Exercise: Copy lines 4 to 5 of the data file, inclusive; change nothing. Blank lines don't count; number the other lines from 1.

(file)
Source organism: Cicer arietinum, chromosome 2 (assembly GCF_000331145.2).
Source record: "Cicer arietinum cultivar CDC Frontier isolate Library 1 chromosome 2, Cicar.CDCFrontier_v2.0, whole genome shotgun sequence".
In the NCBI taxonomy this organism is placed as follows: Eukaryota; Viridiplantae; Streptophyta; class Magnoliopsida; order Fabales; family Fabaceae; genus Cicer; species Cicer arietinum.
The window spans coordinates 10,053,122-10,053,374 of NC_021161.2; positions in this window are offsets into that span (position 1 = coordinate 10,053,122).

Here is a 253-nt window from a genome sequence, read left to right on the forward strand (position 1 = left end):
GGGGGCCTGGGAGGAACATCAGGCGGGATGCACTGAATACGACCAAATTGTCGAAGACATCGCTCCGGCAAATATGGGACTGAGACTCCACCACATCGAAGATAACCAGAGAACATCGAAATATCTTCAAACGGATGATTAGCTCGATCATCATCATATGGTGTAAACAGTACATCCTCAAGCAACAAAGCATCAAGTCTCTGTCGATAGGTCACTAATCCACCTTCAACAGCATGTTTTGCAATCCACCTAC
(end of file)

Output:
The window spans coordinates 10,053,122-10,053,374 of NC_021161.2; positions in this window are offsets into that span (position 1 = coordinate 10,053,122).

Here is a 253-nt window from a genome sequence, read left to right on the forward strand (position 1 = left end):